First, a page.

Once you have reached the AVO main page, films can be searched by title, author, subject, or by full-text across all of the disciplines or limited to those most appropriate to your research needs. Or just browse!

EXTRAS: Many of the films within AVO will allow you to track the screen image with print transcripts or to create online clips. Some even come with downloadable, supplemental study guides.

Alexander Street Press has created two easy to use video tutorials. VAST: Academic Video Online demonstrates the basic interface search features and introduces you to the creation of video clips and playlists which can be emailed, shared with groups or embedded into Blackboard or electronic coursepacks.

Creating Clips and Playlists provides further detail as well as instructions on sharing streaming content from sources such as Youtube.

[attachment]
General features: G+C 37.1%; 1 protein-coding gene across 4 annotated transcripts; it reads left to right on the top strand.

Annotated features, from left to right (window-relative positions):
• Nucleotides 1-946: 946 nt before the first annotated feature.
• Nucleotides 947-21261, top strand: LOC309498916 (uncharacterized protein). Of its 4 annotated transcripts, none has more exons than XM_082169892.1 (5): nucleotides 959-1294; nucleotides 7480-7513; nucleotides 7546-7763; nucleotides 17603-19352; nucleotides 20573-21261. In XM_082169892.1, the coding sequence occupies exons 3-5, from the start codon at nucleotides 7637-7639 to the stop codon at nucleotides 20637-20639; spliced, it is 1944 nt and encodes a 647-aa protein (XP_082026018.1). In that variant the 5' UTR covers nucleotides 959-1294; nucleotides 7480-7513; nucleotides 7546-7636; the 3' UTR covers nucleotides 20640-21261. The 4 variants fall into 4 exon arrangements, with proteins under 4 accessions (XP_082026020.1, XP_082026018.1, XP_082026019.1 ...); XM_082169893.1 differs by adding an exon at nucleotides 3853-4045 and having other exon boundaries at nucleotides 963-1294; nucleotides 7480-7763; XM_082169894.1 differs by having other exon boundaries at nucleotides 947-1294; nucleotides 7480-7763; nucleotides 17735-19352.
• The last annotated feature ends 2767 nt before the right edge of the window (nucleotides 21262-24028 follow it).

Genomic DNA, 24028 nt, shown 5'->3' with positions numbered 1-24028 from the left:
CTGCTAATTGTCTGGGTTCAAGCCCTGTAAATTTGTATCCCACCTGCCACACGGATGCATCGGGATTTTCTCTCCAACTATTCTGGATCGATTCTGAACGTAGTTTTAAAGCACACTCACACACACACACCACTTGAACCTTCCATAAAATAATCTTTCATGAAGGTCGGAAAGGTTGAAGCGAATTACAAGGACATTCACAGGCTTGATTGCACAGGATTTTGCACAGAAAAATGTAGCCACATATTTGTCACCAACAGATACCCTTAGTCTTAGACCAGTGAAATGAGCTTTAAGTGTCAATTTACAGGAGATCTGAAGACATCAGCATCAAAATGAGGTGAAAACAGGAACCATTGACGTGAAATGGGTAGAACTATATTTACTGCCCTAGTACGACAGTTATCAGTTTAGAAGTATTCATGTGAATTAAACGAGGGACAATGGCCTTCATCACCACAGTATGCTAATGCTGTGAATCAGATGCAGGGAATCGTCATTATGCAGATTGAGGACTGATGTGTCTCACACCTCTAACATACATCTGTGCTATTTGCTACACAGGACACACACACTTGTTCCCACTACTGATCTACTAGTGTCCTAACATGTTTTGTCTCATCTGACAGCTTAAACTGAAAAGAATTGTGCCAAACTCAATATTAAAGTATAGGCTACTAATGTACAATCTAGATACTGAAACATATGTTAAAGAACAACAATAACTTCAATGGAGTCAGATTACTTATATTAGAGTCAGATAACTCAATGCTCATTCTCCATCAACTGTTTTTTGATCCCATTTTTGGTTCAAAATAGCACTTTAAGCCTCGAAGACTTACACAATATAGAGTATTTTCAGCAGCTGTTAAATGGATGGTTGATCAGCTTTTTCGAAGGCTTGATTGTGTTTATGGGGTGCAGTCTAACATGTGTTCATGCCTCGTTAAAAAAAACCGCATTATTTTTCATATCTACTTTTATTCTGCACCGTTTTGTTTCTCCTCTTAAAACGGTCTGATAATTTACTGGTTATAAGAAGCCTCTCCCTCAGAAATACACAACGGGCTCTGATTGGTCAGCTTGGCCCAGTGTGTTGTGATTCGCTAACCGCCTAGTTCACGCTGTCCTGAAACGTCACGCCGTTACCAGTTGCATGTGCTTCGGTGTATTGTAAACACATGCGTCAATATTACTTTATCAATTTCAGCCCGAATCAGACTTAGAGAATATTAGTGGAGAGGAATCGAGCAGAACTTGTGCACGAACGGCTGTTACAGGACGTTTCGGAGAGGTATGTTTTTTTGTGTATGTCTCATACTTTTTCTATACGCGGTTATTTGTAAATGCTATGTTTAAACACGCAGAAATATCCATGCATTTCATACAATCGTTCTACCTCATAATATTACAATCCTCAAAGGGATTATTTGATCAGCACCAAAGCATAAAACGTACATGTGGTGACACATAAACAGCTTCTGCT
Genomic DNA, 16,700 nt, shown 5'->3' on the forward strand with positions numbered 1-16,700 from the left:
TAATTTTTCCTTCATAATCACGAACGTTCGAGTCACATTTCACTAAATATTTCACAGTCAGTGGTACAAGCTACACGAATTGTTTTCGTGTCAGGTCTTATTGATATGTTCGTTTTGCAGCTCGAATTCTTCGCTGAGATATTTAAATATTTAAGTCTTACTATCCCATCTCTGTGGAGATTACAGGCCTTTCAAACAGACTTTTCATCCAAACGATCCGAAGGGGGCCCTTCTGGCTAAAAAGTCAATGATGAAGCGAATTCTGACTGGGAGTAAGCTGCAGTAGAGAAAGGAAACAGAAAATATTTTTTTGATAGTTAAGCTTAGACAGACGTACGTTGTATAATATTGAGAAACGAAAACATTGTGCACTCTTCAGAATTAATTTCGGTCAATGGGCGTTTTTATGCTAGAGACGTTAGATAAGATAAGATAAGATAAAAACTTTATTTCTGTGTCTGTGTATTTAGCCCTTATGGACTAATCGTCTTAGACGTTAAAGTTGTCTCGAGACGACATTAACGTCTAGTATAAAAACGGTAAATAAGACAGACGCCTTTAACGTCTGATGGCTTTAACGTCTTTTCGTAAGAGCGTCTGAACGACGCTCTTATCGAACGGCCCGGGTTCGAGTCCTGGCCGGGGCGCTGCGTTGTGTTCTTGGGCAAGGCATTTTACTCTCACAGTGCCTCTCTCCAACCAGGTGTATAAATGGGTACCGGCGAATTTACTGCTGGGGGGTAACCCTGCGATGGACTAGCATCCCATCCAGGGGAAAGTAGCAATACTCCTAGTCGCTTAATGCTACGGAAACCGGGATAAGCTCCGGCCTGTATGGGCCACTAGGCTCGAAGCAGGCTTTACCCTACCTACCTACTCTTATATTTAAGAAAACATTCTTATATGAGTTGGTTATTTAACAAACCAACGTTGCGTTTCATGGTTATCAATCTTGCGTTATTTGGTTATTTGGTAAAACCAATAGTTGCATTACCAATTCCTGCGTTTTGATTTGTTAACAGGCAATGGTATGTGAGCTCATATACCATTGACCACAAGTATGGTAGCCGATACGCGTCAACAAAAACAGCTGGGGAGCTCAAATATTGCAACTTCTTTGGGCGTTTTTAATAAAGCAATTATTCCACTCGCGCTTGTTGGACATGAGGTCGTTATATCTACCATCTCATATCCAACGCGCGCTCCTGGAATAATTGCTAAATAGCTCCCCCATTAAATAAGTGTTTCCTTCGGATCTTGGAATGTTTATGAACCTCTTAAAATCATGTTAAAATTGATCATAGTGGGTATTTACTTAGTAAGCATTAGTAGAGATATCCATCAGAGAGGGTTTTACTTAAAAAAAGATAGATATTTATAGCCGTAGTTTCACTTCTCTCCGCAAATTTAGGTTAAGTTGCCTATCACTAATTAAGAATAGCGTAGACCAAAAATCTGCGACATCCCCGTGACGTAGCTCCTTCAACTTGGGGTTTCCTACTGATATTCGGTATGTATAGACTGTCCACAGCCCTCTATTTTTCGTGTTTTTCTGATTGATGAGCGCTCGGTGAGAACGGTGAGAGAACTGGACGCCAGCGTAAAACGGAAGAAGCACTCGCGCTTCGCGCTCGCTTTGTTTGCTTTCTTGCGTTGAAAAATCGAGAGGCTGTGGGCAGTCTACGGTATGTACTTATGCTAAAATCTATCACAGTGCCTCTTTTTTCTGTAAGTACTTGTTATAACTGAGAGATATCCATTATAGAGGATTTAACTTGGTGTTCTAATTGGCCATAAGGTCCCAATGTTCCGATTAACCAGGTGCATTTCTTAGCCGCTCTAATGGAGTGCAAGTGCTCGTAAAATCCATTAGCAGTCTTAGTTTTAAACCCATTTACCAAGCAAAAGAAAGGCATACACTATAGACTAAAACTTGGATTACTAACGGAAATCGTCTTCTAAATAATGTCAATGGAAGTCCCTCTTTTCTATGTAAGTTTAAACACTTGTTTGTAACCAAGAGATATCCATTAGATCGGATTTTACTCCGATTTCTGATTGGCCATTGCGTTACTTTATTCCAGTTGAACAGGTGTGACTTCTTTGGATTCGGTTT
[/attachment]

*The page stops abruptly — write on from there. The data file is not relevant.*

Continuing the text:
For help locating and using streaming video contact the Information and Research Help Desk on Haggard 2, at 360-650-3094, or via the Ask Us! Answer Service.

  This Issue's Great Tip

Menus & Recipes of the Baron Brisse & More! 

HathiTrust: Just a Click Away

By Paul Piper, Coordinator of Reference Services

Paul Piper

Imagine that collections of materials held by sixty major research libraries across North America, with some European and Asian counterparts, were available for research and/or teaching with the click of a mouse. They are!

The HathiTrust (pronounced hah-tee, and named after the Indian word for elephant, a mammal renowned for its memory) offers you that opportunity.


HathiTrust’s overall collection of 10,524,402 total volumes, 5,546,641 book titles, and 273,854 serial titles are available for viewing by anyone, and 31% are copyright-free PDFs.

One of the coolest features of HathiTrust is that any non-member user (WWU is not a member) can set up unique collections, in subjects as diverse as Human Sexuality, Folklore, Papyrology and Apiology. These collections could be used for course reserves or as a unique research library.